165: Learning Kotlin: Lambda Expressions Part 1


In this episode, Donn talks about Kotlin Lambda Expressions. He explains the syntax and how to build a couple of simple lambda expressions with and without type inference and declaration. We wrap up with a small example of passing a small lambda with multiple values to a function. See the show notes below for more info. This is part 1 of a multi-part series on Lambda Expressions in Kotlin.

The basic syntax of a lambda expression: kotlin
val myLambda : Type = { argumentList -> codeBody }

The codeBody is the only section that is not optional.

Double lambda expression (doubles an integer) with type inference kotlin
val double = { number: Int -> number * 2 }
val result = double(4)
// result = 8 now

Double string multi-line lambda with type inference. kotlin
val doubleString = { number: Int ->
// codebody
val doubleResult = number * 2
// Kotlin knows this will return a string

Type declaration in a lambda kotlin
val myLambda: (String, Int) -> String = { str, int ->
"$str - ${int.toString()}" // "Donn - 32"
val result = myLambda("Donn", 32)
// result = "Donn - 32"

Preview of next week … passing a lambda to a function `\kotlin fun doWork(name: String, favoriteNumber: Int, someLambda: (String, Int) -> String) { // Do some processing, this is a contrived example val repeatedString = “$name$name” val result = someLambda(repeatedString, favoriteNumber) println(result) }

// Usage doWork(“Donn”, 32) { str, int -> val someNewValue = “$str is my parameter and so is $int” someNewValue.length.toString() // this is returned }

// ’37’ is printed via println

// Or use it like this, the lambda code body is what can change, this is where the power is at doWork(“Donn”, 32) { name, count -> var result = “” for(i in 1..count) { result += “$name” } result // this is returned }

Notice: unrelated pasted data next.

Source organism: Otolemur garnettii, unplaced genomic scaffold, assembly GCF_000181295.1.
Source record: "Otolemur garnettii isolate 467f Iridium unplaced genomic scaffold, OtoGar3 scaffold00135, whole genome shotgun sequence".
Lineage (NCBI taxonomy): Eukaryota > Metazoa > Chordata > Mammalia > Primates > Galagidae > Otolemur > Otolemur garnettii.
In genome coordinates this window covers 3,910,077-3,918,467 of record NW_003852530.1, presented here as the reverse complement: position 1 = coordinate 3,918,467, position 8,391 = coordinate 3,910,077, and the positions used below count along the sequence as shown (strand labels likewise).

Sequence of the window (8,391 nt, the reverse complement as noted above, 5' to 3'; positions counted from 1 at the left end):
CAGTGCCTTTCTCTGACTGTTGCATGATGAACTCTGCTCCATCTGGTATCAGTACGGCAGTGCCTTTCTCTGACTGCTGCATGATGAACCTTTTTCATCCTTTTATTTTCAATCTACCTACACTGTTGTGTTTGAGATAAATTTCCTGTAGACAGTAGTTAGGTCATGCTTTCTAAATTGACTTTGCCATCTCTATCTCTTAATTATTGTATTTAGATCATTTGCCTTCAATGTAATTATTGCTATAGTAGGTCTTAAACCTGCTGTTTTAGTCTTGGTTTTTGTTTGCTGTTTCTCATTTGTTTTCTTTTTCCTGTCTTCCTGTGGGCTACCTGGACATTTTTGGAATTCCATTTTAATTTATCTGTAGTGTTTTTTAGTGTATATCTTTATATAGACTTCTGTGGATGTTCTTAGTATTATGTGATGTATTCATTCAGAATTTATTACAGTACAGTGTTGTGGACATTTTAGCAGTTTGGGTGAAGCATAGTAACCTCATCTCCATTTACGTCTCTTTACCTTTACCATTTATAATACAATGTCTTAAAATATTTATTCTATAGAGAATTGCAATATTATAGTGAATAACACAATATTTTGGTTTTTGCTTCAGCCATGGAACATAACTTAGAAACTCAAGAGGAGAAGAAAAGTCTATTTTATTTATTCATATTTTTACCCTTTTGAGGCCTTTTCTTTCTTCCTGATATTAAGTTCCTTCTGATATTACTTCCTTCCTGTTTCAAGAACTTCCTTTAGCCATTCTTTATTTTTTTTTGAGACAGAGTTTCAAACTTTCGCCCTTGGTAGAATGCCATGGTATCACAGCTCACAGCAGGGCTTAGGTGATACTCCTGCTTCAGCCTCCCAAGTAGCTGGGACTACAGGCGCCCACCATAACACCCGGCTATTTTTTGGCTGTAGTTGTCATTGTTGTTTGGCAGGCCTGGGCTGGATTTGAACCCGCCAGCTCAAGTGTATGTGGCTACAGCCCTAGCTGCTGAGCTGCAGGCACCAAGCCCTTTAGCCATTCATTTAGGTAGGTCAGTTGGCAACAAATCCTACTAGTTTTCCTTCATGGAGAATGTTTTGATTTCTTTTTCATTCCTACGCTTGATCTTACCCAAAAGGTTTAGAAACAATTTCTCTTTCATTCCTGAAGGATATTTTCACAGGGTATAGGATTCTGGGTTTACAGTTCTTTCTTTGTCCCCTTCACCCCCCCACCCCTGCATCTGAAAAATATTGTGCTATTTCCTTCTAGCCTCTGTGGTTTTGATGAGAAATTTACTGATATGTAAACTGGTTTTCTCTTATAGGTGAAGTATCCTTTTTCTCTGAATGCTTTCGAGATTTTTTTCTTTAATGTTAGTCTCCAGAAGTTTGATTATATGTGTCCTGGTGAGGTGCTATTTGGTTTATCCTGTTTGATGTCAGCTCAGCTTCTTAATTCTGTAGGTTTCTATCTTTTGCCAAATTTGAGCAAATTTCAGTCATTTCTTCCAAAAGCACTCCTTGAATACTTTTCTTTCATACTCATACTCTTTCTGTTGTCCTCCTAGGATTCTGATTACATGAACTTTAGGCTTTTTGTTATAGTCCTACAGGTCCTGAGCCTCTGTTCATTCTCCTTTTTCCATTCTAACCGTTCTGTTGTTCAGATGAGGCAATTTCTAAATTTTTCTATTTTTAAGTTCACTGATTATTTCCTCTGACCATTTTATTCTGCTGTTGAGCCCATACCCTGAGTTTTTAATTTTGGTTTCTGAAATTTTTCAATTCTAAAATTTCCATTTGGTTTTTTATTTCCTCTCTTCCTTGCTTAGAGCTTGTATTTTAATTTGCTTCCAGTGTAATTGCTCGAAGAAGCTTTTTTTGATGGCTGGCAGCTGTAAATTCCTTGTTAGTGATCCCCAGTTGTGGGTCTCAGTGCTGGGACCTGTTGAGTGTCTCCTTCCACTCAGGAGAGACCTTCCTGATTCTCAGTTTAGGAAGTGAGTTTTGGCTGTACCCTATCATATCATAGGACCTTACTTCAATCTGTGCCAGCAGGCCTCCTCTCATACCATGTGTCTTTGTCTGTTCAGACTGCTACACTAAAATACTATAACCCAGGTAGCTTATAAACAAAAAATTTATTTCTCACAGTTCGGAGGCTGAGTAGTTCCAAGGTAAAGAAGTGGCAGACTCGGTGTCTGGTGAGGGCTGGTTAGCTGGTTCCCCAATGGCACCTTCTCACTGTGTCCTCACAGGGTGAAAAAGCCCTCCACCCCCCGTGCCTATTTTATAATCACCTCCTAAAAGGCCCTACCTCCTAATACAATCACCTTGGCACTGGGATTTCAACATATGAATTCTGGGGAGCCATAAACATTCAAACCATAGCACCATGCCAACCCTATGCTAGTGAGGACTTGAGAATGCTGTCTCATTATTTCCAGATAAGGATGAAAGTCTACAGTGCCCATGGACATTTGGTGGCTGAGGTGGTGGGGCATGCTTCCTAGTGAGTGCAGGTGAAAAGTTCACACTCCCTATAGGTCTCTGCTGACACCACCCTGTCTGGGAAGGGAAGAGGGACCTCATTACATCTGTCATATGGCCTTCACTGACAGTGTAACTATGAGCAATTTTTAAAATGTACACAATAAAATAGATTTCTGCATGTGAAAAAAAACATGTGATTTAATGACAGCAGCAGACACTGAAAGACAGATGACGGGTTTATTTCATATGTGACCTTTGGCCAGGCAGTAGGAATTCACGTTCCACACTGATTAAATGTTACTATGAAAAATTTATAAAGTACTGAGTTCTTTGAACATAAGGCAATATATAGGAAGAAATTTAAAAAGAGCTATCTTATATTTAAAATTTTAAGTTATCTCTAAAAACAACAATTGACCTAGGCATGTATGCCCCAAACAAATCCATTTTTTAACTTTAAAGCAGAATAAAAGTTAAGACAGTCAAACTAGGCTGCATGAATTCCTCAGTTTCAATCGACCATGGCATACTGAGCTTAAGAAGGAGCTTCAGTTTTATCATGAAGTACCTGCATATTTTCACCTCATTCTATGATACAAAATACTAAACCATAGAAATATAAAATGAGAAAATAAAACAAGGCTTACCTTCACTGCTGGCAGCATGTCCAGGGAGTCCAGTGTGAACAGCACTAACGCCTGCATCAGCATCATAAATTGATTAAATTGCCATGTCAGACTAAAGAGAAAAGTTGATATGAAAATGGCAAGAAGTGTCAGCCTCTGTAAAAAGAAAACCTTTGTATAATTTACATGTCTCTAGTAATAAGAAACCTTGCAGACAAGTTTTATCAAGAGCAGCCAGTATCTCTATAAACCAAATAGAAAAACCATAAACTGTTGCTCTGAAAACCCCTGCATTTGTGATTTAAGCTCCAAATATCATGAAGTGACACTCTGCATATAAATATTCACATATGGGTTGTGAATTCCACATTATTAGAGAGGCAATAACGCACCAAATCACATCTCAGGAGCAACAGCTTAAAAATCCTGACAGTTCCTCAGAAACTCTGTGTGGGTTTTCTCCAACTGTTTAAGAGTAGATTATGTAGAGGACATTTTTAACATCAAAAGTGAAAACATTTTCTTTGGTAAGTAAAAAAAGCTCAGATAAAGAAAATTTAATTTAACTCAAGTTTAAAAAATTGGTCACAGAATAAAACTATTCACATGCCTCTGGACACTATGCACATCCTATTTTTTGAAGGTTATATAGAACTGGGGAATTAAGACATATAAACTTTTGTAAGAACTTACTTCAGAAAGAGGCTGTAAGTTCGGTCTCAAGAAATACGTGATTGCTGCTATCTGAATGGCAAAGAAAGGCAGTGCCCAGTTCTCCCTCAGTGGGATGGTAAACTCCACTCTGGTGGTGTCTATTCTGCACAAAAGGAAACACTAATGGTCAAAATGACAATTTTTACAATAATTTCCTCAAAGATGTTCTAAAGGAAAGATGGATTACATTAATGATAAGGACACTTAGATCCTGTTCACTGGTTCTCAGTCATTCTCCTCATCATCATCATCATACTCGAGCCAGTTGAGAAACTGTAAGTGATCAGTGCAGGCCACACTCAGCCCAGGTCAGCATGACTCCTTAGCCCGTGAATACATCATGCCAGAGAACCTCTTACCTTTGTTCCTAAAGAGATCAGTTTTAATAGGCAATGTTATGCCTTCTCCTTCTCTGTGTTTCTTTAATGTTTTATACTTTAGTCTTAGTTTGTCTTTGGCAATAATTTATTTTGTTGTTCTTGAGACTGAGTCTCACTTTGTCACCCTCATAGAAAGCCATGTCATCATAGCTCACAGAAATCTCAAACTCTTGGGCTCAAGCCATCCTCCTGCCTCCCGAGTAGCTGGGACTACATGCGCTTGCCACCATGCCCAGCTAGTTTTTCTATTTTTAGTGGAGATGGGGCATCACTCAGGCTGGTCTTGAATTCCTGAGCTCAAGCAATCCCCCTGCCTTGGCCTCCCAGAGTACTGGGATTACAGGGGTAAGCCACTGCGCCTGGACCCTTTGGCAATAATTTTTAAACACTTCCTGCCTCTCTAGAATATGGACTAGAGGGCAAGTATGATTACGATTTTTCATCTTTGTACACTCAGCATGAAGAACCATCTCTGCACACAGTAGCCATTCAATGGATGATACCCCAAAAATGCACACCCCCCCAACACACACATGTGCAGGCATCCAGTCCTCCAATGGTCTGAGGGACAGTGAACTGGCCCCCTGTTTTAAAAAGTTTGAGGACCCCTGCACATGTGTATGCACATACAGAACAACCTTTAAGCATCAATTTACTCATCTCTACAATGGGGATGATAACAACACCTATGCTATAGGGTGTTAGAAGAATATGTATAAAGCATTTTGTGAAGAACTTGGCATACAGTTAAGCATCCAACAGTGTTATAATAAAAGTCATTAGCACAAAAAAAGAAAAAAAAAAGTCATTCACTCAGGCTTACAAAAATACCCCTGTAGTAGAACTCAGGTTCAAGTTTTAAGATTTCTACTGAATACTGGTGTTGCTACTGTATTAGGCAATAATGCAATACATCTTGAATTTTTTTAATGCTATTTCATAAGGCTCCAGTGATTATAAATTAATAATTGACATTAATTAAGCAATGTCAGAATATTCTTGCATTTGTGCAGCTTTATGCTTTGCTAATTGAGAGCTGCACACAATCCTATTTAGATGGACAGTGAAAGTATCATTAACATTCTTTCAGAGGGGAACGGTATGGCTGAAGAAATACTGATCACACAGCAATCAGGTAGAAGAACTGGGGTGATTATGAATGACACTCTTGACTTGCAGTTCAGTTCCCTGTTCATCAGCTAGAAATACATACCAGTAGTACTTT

// loops over and concatinates “Donn” until the favorite number (aka count) is met. // Output looks like: “DonnDonnDonnDonnDonnDonn…” and so on…


164: Learning Kotlin: Sealed Classes


In this episode, you’ll learn all about Kotlin Sealed classes. Donn walks you through what they are, how to create them, how to use data classes, objects and regular classes to create a restricted type hierarchy.

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163: Parallelize Your Espresso Tests with Flank w/ Matt Runo

In this episode, Donn talks to Matt Runo about the Flank project. Using Flank you can run your Espresso test suite in parallel on Firebase Test Lab (FTL). This allows you to lower your feedback loop time and increase developer productivity and throughput. You’ll learn all about Flank, how it works and how to get started in this episode.


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